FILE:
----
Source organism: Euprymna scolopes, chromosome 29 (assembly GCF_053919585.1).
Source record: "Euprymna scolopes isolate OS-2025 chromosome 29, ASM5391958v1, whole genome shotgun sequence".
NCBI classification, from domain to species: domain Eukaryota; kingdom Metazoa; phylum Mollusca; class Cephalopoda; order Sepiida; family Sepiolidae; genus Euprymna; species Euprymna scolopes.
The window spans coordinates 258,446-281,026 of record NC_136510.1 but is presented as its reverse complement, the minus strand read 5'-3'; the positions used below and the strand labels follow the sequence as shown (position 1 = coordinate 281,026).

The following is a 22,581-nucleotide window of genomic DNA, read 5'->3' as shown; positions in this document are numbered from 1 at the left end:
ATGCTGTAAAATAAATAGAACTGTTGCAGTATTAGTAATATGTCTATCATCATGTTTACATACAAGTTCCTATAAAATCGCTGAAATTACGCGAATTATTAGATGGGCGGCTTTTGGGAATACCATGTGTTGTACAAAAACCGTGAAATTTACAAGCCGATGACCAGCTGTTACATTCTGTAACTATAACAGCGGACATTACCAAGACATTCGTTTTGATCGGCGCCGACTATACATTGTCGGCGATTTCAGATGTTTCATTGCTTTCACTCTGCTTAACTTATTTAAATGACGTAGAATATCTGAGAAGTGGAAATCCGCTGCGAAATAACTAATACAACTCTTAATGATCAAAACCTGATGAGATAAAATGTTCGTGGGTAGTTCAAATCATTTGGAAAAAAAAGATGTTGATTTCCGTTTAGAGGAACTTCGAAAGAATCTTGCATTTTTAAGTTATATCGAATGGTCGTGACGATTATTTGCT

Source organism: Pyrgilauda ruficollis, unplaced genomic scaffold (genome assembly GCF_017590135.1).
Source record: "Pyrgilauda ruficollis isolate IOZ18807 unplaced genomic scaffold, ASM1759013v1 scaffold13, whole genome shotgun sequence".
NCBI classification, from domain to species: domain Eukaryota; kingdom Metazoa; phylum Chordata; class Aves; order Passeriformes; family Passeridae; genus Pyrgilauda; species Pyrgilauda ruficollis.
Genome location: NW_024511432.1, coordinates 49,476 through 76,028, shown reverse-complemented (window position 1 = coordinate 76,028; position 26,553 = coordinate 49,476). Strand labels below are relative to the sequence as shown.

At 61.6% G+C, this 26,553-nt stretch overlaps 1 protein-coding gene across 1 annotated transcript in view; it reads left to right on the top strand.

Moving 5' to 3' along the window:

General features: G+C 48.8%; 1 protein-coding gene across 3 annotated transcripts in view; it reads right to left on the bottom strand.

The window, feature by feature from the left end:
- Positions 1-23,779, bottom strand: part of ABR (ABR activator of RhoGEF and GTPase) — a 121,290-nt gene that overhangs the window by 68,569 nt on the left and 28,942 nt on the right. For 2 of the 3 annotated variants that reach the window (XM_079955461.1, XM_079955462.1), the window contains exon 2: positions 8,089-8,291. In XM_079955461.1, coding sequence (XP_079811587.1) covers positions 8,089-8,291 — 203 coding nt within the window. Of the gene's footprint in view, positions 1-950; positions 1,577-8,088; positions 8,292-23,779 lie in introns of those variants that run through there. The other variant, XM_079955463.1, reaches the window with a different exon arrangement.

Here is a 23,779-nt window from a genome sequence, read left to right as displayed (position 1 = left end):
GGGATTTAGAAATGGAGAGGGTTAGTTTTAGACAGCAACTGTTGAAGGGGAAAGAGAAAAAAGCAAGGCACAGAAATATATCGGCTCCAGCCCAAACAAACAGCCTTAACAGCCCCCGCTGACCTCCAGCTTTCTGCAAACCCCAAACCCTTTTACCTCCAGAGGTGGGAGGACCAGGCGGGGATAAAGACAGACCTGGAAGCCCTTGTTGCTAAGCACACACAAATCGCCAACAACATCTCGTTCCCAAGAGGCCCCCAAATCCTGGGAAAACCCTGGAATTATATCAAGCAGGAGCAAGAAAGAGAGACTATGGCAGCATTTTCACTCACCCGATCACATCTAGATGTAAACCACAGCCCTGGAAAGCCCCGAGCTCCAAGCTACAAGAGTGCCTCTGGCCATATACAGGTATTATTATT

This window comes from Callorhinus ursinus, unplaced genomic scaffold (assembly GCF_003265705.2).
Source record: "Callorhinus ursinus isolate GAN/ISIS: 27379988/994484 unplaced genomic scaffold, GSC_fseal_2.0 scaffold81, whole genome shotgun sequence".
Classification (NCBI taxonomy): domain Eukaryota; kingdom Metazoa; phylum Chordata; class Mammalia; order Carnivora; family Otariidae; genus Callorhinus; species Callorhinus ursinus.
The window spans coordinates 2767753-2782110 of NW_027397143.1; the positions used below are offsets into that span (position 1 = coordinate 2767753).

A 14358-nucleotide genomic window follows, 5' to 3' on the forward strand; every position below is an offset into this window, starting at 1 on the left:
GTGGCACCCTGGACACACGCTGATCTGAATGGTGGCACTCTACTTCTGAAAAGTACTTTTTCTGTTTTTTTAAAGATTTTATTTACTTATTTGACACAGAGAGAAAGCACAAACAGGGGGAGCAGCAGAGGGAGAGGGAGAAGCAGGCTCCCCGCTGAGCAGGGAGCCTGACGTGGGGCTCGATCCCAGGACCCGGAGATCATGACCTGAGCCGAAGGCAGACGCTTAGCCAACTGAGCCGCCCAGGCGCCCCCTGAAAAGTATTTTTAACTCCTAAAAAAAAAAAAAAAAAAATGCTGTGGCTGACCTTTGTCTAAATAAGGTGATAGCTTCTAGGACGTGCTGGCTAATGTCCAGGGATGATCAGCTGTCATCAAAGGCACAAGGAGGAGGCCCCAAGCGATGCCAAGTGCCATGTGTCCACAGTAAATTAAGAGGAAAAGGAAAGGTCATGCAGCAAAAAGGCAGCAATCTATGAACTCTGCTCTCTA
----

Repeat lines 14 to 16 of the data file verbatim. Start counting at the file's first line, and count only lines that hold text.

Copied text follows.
The window, feature by feature from the left end:
- Positions 1-23,779, bottom strand: part of ABR (ABR activator of RhoGEF and GTPase) — a 121,290-nt gene that overhangs the window by 68,569 nt on the left and 28,942 nt on the right. For 2 of the 3 annotated variants that reach the window (XM_079955461.1, XM_079955462.1), the window contains exon 2: positions 8,089-8,291. In XM_079955461.1, coding sequence (XP_079811587.1) covers positions 8,089-8,291 — 203 coding nt within the window. Of the gene's footprint in view, positions 1-950; positions 1,577-8,088; positions 8,292-23,779 lie in introns of those variants that run through there. The other variant, XM_079955463.1, reaches the window with a different exon arrangement.

Here is a 23,779-nt window from a genome sequence, read left to right as displayed (position 1 = left end):